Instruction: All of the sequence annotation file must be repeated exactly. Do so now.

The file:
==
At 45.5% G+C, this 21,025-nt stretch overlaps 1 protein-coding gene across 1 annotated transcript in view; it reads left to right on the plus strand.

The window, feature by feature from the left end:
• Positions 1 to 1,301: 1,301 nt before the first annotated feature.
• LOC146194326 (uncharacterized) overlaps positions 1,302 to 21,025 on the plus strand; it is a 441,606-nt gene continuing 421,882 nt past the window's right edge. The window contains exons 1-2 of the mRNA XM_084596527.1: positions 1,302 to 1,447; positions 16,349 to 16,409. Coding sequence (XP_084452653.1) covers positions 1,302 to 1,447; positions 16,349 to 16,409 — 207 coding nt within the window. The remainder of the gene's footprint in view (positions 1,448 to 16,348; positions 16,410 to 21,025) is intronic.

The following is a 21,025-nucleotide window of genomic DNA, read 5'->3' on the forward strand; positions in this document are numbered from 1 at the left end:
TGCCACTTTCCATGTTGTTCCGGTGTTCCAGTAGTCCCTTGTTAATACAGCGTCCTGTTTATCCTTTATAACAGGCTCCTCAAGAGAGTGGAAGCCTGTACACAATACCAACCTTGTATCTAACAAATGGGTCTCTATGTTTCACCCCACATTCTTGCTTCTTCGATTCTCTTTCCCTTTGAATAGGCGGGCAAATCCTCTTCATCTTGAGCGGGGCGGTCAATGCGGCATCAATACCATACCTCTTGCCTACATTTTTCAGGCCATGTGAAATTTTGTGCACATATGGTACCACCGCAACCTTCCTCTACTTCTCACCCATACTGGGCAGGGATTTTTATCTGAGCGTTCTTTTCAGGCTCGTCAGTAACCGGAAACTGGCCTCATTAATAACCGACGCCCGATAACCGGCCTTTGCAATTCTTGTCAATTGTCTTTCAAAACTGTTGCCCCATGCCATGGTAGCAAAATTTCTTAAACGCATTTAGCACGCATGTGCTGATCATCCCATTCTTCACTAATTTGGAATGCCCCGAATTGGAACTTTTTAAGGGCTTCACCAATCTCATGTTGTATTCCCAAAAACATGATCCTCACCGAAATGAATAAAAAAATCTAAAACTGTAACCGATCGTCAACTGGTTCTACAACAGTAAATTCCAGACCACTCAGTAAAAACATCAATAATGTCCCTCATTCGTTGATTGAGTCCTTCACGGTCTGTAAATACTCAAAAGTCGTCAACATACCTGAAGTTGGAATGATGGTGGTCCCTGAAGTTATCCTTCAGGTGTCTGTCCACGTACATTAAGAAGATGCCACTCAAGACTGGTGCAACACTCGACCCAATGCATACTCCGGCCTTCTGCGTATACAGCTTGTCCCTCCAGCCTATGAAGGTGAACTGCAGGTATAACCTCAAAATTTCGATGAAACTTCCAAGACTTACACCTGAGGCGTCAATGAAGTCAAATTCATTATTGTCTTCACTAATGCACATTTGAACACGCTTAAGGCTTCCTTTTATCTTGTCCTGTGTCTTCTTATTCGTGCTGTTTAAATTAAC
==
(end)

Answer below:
At 45.5% G+C, this 21,025-nt stretch overlaps 1 protein-coding gene across 1 annotated transcript in view; it reads left to right on the plus strand.

The window, feature by feature from the left end:
• Positions 1 to 1,301: 1,301 nt before the first annotated feature.
• LOC146194326 (uncharacterized) overlaps positions 1,302 to 21,025 on the plus strand; it is a 441,606-nt gene continuing 421,882 nt past the window's right edge. The window contains exons 1-2 of the mRNA XM_084596527.1: positions 1,302 to 1,447; positions 16,349 to 16,409. Coding sequence (XP_084452653.1) covers positions 1,302 to 1,447; positions 16,349 to 16,409 — 207 coding nt within the window. The remainder of the gene's footprint in view (positions 1,448 to 16,348; positions 16,410 to 21,025) is intronic.

The following is a 21,025-nucleotide window of genomic DNA, read 5'->3' on the forward strand; positions in this document are numbered from 1 at the left end:
TGCCACTTTCCATGTTGTTCCGGTGTTCCAGTAGTCCCTTGTTAATACAGCGTCCTGTTTATCCTTTATAACAGGCTCCTCAAGAGAGTGGAAGCCTGTACACAATACCAACCTTGTATCTAACAAATGGGTCTCTATGTTTCACCCCACATTCTTGCTTCTTCGATTCTCTTTCCCTTTGAATAGGCGGGCAAATCCTCTTCATCTTGAGCGGGGCGGTCAATGCGGCATCAATACCATACCTCTTGCCTACATTTTTCAGGCCATGTGAAATTTTGTGCACATATGGTACCACCGCAACCTTCCTCTACTTCTCACCCATACTGGGCAGGGATTTTTATCTGAGCGTTCTTTTCAGGCTCGTCAGTAACCGGAAACTGGCCTCATTAATAACCGACGCCCGATAACCGGCCTTTGCAATTCTTGTCAATTGTCTTTCAAAACTGTTGCCCCATGCCATGGTAGCAAAATTTCTTAAACGCATTTAGCACGCATGTGCTGATCATCCCATTCTTCACTAATTTGGAATGCCCCGAATTGGAACTTTTTAAGGGCTTCACCAATCTCATGTTGTATTCCCAAAAACATGATCCTCACCGAAATGAATAAAAAAATCTAAAACTGTAACCGATCGTCAACTGGTTCTACAACAGTAAATTCCAGACCACTCAGTAAAAACATCAATAATGTCCCTCATTCGTTGATTGAGTCCTTCACGGTCTGTAAATACTCAAAAGTCGTCAACATACCTGAAGTTGGAATGATGGTGGTCCCTGAAGTTATCCTTCAGGTGTCTGTCCACGTACATTAAGAAGATGCCACTCAAGACTGGTGCAACACTCGACCCAATGCATACTCCGGCCTTCTGCGTATACAGCTTGTCCCTCCAGCCTATGAAGGTGAACTGCAGGTATAACCTCAAAATTTCGATGAAACTTCCAAGACTTACACCTGAGGCGTCAATGAAGTCAAATTCATTATTGTCTTCACTAATGCACATTTGAACACGCTTAAGGCTTCCTTTTATCTTGTCCTGTGTCTTCTTATTCGTGCTGTTTAAATTAAC